CLICK FOR DETAILS: Mexico Blue 2016 Porsche 911 GT3 RS on eBay

Tuner Tuesday Double Take: Rauh-Welt Begriff Porsche 911s

Tuner Tuesday Double Take: Rauh-Welt Begriff Porsche 911s

Among tuners Rauh-Welt Begriff occupies a somewhat unique space. The works of Akira Nakai are polarizing due to their very unique looks, but what sets them apart from most tuners is that they largely consist of cosmetic modifications. Not all fall into that category – as evidenced by one of the cars we see here – but by and large when we come across a RWB modified 911 the suspension and engine work is minor relative to the complete change these cars undergo in their appearance. Not everyone loves them; in fact I’d say the vast majority find them distasteful. Yet, there is serious attention to detail in these builds and for those that are fans they make for some of the most jaw-dropping 911s you’re ever likely to come across. The work is done by hand and Nakai-san is known to work tirelessly from arrival until the work is completed. While the appearance may be polarizing, we do have to admit that they mimic the wild creations of Porsche itself. And I think that is where much of their appeal lies: they are very unique yet maintain their connection with the marque from which they came.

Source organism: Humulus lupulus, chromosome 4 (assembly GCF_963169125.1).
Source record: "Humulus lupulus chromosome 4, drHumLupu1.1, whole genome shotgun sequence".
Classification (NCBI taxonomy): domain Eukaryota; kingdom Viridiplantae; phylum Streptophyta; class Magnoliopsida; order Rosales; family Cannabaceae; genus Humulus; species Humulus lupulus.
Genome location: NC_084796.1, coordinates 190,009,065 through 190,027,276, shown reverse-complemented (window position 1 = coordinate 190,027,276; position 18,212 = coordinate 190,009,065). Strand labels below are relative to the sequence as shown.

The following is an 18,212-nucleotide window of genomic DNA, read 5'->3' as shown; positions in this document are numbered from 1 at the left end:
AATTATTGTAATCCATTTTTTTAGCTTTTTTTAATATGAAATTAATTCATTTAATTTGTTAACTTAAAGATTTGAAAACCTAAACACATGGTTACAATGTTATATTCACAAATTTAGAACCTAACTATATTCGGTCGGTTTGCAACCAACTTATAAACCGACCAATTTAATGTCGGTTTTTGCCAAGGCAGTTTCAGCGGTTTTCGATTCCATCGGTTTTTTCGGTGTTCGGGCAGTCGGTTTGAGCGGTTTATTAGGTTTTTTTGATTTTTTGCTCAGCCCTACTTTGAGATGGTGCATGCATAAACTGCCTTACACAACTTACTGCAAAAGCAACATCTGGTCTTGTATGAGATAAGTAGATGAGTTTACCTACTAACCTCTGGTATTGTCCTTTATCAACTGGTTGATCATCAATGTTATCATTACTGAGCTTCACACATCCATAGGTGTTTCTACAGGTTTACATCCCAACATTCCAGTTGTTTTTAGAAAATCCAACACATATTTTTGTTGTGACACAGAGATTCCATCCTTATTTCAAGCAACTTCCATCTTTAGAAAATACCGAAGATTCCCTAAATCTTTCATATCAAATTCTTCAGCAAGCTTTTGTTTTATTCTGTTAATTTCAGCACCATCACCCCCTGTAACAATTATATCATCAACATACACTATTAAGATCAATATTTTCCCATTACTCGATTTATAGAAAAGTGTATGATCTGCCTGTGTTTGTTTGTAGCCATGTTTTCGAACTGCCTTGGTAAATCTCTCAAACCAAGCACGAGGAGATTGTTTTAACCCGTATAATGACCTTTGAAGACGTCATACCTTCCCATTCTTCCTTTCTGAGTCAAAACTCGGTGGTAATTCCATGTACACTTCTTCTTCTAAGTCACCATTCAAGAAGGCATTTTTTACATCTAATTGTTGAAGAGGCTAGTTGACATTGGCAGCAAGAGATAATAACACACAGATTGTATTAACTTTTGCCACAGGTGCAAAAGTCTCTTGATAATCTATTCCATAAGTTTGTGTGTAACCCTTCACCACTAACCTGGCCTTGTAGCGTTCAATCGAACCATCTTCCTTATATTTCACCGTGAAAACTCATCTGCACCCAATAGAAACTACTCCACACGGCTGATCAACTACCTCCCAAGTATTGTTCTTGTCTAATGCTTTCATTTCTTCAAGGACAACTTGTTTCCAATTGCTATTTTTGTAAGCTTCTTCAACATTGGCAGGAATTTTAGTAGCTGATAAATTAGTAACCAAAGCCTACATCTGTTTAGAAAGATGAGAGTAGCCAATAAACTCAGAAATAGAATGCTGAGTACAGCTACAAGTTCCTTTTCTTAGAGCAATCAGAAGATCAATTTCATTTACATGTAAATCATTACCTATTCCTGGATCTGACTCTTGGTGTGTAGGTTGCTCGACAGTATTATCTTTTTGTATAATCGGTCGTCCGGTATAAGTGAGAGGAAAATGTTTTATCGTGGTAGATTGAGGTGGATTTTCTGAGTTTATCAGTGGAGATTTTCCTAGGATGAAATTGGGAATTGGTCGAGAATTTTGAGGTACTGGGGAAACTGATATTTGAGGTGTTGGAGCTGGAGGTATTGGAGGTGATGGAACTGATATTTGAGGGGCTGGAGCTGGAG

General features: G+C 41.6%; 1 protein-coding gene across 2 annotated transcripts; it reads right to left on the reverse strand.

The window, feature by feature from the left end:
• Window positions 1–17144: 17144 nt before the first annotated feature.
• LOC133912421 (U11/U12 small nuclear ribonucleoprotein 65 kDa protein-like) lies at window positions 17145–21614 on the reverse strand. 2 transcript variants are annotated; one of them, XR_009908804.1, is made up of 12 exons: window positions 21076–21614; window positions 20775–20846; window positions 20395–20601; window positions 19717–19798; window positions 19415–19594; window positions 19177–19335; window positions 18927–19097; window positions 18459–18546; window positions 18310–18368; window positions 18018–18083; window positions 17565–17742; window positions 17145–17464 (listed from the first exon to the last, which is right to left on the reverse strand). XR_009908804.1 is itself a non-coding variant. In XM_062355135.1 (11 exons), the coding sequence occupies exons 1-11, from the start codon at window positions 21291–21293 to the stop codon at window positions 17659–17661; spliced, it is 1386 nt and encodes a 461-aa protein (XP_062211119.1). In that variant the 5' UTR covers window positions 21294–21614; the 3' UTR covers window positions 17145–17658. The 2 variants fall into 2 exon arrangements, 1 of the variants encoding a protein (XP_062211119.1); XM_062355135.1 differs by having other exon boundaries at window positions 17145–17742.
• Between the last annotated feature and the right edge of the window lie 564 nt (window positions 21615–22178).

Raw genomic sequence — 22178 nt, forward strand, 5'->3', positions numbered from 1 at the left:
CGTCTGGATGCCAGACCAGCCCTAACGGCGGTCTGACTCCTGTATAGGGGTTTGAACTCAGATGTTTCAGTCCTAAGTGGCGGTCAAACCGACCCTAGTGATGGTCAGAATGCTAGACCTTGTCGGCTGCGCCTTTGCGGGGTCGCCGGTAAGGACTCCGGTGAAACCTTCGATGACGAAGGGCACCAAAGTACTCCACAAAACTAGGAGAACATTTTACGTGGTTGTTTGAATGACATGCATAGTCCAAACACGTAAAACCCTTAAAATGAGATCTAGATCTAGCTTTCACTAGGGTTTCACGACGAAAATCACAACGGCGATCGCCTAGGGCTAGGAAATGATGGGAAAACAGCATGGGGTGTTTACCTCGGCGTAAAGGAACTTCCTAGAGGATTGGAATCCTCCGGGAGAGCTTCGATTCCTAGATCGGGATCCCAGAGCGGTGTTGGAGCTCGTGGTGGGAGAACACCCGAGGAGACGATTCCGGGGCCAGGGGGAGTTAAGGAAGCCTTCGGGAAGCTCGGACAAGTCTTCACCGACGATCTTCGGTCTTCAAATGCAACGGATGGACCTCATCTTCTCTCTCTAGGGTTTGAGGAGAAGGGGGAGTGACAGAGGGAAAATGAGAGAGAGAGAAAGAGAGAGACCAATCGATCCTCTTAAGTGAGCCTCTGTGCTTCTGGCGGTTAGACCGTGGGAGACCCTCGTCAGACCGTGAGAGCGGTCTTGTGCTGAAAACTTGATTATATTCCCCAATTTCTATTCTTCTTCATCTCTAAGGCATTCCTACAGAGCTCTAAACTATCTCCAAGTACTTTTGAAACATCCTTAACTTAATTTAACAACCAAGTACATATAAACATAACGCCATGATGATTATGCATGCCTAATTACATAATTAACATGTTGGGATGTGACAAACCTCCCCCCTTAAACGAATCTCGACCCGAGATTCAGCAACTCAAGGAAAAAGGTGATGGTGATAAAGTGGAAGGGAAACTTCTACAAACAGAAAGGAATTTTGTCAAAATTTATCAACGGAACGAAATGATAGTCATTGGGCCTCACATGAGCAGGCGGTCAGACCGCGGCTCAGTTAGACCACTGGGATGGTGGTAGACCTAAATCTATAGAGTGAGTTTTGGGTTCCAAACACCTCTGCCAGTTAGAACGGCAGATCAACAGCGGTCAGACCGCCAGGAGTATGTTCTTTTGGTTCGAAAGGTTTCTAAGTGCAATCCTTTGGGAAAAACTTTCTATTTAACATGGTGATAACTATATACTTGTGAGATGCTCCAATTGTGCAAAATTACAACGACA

The two we have here display those polarizing looks quite well along with showcasing the sort of design RWB has applied to the respective models upon which the builds were based – in this case the 964 and the 993. The first began as a 1990 Porsche 911 Carrera 4 and unlike many RWB builds has plenty of power to go along with its aggressive looks:

CLICK FOR DETAILS: 1990 Porsche 911 RWB Turbo on eBay

Tuner Tuesday Twofer: 1984 Mercedes-Benz 500SEC AMG v. 1987 Mercedes-Benz 560SEC Koenig Widebody

Tuner Tuesday Twofer: 1984 Mercedes-Benz 500SEC AMG v. 1987 Mercedes-Benz 560SEC Koenig Widebody